The Impact of MK-467 on Certain Pharmacokinetic and Pharmacodynamic Properties of Selected Drugs Affecting the Central Nervous System in Dogs

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http://urn.fi/URN:ISBN:978-951-51-3510-0
Title: The Impact of MK-467 on Certain Pharmacokinetic and Pharmacodynamic Properties of Selected Drugs Affecting the Central Nervous System in Dogs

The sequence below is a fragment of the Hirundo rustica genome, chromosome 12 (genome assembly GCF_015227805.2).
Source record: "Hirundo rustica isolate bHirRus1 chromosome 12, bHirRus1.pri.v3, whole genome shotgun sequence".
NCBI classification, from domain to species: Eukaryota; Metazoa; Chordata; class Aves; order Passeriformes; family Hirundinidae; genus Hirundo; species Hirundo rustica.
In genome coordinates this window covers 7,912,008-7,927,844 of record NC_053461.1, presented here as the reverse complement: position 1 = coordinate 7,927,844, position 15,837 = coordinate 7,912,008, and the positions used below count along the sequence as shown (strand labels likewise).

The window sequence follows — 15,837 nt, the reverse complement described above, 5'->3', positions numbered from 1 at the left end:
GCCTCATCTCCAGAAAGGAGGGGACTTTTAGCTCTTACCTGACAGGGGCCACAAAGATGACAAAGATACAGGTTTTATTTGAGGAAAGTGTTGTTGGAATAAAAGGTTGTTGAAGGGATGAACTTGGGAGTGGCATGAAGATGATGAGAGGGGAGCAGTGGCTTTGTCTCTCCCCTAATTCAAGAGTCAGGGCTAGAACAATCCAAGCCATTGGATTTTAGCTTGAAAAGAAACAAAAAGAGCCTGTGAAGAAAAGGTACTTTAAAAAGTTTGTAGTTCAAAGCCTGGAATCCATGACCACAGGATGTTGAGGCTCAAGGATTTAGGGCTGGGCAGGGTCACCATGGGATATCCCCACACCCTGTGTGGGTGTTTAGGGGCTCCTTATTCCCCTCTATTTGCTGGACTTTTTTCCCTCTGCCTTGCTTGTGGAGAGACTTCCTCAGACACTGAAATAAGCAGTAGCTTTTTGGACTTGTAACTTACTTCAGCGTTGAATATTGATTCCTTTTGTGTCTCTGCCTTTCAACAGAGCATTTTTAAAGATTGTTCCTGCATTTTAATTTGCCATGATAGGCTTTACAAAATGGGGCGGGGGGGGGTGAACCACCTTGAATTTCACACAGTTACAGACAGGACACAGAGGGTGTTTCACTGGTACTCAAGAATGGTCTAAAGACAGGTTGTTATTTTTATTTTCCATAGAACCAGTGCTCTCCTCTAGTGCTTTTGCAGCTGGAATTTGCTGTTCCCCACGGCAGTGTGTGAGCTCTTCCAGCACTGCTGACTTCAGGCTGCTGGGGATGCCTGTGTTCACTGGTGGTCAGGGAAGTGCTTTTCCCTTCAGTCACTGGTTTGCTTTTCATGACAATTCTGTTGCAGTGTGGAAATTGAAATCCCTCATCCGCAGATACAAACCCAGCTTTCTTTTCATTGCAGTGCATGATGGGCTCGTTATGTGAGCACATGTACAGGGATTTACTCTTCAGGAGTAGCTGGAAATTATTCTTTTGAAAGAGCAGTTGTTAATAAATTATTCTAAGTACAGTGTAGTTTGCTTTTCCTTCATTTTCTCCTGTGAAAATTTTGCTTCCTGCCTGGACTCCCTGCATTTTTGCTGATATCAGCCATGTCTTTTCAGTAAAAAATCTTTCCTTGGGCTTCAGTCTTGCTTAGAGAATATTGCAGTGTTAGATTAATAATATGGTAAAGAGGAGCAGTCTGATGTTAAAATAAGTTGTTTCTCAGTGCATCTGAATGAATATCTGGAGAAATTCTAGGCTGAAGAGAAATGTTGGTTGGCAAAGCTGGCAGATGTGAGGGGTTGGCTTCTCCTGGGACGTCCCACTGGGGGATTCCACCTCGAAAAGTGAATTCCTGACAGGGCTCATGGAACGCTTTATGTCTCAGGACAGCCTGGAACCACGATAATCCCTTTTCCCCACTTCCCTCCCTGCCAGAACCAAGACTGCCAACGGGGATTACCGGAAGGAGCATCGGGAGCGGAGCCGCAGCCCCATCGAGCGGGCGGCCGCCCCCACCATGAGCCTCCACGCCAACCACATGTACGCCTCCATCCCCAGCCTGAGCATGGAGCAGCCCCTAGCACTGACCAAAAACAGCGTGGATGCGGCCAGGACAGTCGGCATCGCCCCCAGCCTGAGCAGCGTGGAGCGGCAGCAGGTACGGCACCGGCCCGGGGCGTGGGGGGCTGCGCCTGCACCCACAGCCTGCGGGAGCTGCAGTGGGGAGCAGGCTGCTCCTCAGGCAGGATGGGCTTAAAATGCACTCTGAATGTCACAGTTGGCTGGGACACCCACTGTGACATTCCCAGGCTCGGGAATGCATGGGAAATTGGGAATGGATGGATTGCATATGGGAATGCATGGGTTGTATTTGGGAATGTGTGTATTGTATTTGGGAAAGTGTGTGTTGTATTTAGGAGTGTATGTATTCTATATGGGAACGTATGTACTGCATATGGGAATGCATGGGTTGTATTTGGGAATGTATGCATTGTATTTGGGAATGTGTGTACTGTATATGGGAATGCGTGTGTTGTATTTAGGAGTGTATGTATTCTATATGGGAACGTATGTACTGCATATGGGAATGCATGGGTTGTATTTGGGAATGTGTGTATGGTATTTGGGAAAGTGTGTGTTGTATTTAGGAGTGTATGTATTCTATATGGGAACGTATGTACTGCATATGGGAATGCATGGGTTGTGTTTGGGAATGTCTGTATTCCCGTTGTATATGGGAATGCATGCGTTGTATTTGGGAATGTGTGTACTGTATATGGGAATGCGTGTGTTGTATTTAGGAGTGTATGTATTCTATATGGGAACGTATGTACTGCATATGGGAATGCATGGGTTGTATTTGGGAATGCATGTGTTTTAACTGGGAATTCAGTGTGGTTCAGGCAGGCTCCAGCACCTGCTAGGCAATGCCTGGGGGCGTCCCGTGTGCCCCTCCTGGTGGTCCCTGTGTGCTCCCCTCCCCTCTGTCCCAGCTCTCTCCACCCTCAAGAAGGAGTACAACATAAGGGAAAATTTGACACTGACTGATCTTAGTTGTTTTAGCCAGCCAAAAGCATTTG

Author: Bennett, Rachel
Contributor: University of Helsinki, Faculty of Veterinary Sciences
Thesis level: Doctoral dissertation (article-based)